2015 OIG Report

Office of Inspector General, U.S. Department of Health and Human Services.  (PRNewsFoto/Office of Inspector General Department of Health and Human Services)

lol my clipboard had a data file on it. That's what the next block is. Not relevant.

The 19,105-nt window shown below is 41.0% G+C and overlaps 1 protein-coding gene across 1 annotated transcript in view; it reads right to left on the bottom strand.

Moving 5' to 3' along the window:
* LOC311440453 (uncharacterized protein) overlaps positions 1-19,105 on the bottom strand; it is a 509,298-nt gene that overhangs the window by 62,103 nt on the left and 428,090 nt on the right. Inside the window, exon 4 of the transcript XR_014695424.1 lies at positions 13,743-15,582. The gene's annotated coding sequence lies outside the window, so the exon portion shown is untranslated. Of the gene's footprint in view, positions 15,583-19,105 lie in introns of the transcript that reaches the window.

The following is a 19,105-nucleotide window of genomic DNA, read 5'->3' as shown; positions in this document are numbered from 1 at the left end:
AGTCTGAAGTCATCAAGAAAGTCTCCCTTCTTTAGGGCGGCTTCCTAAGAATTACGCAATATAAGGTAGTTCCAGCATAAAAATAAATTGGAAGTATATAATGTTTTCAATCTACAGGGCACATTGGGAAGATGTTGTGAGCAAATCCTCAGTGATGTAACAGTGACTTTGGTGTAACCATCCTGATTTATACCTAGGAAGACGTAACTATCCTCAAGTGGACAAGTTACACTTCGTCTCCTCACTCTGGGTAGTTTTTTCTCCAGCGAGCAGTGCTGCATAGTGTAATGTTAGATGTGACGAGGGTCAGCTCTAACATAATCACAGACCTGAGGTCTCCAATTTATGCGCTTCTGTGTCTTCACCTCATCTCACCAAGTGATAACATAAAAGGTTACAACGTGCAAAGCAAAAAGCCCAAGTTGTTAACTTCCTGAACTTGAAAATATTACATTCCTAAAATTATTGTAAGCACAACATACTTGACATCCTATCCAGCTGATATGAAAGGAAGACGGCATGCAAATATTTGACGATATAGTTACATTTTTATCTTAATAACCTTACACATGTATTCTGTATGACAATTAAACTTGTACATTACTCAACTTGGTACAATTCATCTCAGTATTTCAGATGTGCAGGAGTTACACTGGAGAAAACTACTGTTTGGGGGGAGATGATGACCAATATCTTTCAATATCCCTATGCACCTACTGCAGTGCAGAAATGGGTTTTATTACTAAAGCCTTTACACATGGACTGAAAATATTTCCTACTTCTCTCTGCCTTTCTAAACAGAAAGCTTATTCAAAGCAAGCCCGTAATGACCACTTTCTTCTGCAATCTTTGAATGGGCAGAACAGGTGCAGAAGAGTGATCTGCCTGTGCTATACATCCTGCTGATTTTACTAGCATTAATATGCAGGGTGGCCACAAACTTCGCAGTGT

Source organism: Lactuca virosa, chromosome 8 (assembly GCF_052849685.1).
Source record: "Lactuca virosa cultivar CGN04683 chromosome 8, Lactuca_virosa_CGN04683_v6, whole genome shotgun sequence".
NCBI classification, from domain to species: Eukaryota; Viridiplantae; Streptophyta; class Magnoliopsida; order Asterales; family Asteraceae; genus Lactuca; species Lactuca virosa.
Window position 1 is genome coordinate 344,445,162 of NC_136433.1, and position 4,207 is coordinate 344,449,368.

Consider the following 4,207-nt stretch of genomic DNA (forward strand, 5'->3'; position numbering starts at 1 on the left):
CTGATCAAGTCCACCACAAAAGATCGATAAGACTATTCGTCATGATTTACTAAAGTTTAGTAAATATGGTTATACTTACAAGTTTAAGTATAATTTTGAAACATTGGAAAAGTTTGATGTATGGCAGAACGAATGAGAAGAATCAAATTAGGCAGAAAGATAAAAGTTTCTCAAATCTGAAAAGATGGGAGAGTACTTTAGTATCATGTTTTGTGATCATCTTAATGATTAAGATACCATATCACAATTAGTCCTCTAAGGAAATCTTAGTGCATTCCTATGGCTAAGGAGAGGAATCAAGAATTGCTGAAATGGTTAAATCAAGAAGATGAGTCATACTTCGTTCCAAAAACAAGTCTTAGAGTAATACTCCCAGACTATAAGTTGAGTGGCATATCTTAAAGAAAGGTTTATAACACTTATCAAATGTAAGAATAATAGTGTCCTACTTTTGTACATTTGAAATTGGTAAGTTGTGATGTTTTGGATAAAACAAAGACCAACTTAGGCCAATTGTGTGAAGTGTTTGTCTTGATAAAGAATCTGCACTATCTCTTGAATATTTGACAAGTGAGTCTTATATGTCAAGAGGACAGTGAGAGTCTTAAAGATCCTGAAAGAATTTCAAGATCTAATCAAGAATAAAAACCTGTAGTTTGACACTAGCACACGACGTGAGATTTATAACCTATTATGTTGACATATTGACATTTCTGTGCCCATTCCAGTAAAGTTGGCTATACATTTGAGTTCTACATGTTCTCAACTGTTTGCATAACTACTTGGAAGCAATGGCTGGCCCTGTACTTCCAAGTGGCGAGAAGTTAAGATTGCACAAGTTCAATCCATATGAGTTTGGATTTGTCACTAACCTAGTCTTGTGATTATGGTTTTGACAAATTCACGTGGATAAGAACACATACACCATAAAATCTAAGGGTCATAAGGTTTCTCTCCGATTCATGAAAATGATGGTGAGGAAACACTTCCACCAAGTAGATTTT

HHS_OIG_Sept_2015In September the Office of Inspector General (OIG) of the Department of Health and Human Services (HHS) issued a new report targeting questionable and inappropriate payments for chiropractic services in Medicare.  In the report the OIG made several specific recommendations for action to be taken by the Centers for Medicare & Medicaid Services (CMS) that could affect you.  Once again our profession has been “targeted”, but a detail examination of the results of this study may surprise you. CERT reports continue to indicate the need for improved documentation, however, this report refutes past claims that almost 50% of  paid chiropractic claims were for maintenance care.  As a profession we do have a serious problem, however, it appears that our biggest  one is a  “2 per cent problem.”   Of the total $502 Million paid for chiropractic services, 81.4% was deemed “Neither inappropriately nor questionably paid”.  The report also admitted that the four measures that identified questionable payments did not provide conclusive evidence of improper or fraudulent payments. Rather, the measures were intended to identify Medicare payments to chiropractors that exceed those of other chiropractors in ways that raise program integrity concerns.” The most criticized area in past studies was related to the over-utilization of Medicare for the provision of “maintenance care”.  The statistical analysis of ALL claims for chiropractic services in 2013, however, revealed that 44,528 chiropractors (98%)  had an average of 8.65 paid claims per beneficiary for the entire year.  In addition to being high-volume providers, …  53% of the claims from the 962 (2%) were suggestive of maintenance therapy … and …“In contrast, just 3 percent of the claims for all other chiropractors (98%) paid by Medicare in 2013 were suggestive of maintenance therapy.”  Obviously, there is a huge difference from the past soundbite that ” over 50% of chiropractic claims are for maintenance care and inappropriate”, and the current revelation that only 3% of the claims from 98% of chiropractors are for maintenance care …”. This doesn’t mean that we don’t have a documentation problem, but it does mean that the past extrapolation of data received from the audited claims was not valid … probably because the samples were NOT RANDOM. It does mean, however, that if you as a chiropractor are operating in the parameters above the 98th percentile, your documentation validity and accuracy better be above the 98th percentile as well.

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